Second Chance is one of the country's most unusual alternatives to the nation's prison systems, founded by Scientologist and former real-estate developer Rick Pendery. Even before it opened its doors to inmates last September, Second Chance and its unconventional methods had ignited a controversy in New Mexico's legal community. Judge Lang says he is "highly suspicious" of the program. "If it is connected to Scientology, just say so," he says. Second Chance officials and a spokeswoman for the Church of Scientology say there are no ties.
The Labour Party received thousands of pounds from an offshoot of Scientology, the Evening Standard reveals today. The decision to accept money from a charity linked to the controversial cult was taken at the highest level by members of the National Executive Committee. They allowed the charity, the Association for Better Living and Education (ABLE), to take a stall at the party's annual conference in Manchester.
The Prison Service has warned that activists linked to the Church of Scientology are targeting offenders in British jails with unauthorised anti-drug and education programmes. Narconon, the drug detox and rehab programme developed by Scientology founder L Ron Hubbard, and Criminon, his drugs education and rehab programme, are both being offered to prisoners through correspondence courses. Though officials frown on the programmes, they are unable to stop the practice because they cannot justify tampering with inmates' mail in these circumstances.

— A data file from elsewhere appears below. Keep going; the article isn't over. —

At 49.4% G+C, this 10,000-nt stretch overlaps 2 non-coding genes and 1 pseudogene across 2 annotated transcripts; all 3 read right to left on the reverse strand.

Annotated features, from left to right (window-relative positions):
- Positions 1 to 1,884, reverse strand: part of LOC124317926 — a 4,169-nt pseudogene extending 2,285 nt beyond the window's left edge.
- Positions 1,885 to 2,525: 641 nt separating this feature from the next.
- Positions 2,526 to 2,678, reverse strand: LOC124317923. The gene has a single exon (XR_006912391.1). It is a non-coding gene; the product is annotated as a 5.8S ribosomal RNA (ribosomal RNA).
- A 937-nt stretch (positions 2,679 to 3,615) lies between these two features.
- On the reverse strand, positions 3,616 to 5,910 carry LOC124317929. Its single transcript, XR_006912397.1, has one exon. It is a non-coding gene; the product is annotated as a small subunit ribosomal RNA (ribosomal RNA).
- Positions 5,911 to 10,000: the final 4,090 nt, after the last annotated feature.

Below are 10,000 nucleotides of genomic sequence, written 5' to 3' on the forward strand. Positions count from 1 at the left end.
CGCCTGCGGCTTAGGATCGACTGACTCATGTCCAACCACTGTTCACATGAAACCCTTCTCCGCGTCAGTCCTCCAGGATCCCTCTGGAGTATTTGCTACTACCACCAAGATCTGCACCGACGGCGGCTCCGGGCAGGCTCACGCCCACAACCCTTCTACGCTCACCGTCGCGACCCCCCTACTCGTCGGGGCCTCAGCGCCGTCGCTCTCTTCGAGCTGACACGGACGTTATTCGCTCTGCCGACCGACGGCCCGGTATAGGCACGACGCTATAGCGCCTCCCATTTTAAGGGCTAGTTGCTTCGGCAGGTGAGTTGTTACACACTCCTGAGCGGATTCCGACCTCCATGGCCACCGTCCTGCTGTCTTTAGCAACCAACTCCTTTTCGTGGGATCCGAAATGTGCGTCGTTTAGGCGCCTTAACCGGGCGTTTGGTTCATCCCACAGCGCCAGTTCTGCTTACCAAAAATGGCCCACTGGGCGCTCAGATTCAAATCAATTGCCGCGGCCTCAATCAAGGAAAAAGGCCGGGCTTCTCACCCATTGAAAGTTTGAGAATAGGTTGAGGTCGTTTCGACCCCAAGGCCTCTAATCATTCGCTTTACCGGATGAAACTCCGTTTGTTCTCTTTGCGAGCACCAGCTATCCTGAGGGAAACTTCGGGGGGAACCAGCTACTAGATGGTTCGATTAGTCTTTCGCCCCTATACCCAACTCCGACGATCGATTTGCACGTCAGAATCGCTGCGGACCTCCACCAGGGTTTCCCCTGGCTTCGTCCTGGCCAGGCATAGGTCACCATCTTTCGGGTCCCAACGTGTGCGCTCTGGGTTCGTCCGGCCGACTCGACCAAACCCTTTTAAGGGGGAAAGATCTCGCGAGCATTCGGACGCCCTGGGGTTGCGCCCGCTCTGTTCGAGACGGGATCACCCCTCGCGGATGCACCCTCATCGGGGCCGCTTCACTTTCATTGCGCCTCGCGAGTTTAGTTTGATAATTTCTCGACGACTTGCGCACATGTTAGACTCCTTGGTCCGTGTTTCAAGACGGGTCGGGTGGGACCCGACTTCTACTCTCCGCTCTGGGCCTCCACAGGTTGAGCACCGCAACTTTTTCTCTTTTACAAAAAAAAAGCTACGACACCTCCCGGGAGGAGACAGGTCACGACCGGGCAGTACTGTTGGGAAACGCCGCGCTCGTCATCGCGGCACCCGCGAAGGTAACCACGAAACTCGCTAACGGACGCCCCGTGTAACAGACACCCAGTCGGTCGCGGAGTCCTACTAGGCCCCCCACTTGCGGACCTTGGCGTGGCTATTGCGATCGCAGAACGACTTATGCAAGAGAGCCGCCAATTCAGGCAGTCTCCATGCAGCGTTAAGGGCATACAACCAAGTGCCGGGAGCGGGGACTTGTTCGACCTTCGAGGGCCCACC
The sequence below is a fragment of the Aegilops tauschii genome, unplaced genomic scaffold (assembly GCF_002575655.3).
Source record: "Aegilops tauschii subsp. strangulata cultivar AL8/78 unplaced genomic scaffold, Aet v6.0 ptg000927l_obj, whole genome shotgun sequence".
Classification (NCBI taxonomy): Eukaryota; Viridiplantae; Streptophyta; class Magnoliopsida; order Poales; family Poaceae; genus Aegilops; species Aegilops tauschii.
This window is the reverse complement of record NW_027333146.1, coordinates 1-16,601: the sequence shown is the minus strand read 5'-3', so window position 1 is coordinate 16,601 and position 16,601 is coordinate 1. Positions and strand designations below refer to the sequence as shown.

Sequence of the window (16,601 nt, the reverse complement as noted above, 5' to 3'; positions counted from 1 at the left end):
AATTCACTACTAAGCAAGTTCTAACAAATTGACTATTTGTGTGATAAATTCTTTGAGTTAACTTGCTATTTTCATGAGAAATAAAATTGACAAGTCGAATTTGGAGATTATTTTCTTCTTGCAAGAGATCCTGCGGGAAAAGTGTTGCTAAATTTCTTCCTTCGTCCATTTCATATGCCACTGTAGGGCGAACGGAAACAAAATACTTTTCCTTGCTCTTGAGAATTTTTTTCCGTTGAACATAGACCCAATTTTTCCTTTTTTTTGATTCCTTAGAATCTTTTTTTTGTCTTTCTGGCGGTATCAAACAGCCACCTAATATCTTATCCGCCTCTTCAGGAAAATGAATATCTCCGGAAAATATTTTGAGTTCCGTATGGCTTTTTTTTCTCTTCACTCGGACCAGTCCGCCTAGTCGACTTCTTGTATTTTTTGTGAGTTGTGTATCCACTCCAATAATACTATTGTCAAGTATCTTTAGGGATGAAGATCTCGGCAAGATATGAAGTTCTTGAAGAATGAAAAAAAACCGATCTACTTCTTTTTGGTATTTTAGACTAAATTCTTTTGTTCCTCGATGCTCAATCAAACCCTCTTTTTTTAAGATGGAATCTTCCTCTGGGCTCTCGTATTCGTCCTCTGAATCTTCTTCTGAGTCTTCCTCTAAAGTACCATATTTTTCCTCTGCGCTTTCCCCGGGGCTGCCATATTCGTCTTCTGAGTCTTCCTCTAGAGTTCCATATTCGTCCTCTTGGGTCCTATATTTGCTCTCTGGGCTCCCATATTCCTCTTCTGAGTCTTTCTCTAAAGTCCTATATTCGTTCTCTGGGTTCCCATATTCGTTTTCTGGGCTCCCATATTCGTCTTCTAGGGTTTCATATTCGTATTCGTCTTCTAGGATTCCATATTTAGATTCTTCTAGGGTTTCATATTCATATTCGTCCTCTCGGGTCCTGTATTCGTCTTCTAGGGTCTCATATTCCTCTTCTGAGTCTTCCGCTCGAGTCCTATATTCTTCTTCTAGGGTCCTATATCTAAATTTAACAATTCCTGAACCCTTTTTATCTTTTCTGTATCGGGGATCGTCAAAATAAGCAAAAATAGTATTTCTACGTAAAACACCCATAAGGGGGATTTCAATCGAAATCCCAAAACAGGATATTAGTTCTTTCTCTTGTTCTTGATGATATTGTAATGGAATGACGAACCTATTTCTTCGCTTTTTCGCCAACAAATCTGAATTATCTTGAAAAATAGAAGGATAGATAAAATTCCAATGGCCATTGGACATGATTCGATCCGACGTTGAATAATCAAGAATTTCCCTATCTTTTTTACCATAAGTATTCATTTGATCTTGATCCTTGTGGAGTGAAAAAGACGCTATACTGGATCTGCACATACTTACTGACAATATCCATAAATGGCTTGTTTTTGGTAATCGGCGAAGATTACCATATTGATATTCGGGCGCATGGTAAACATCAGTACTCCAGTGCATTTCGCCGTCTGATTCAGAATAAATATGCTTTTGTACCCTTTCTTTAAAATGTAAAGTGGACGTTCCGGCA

Church of Scientology leaders have rejected claims that they are "canvassing" for new members in Irish prisons. The controversial church is contacting violent criminals offering them a place on their "Criminon" rehabilitation programme. Spokesman Graham Wilson dismissed reports that this was a strategy to recruit new members.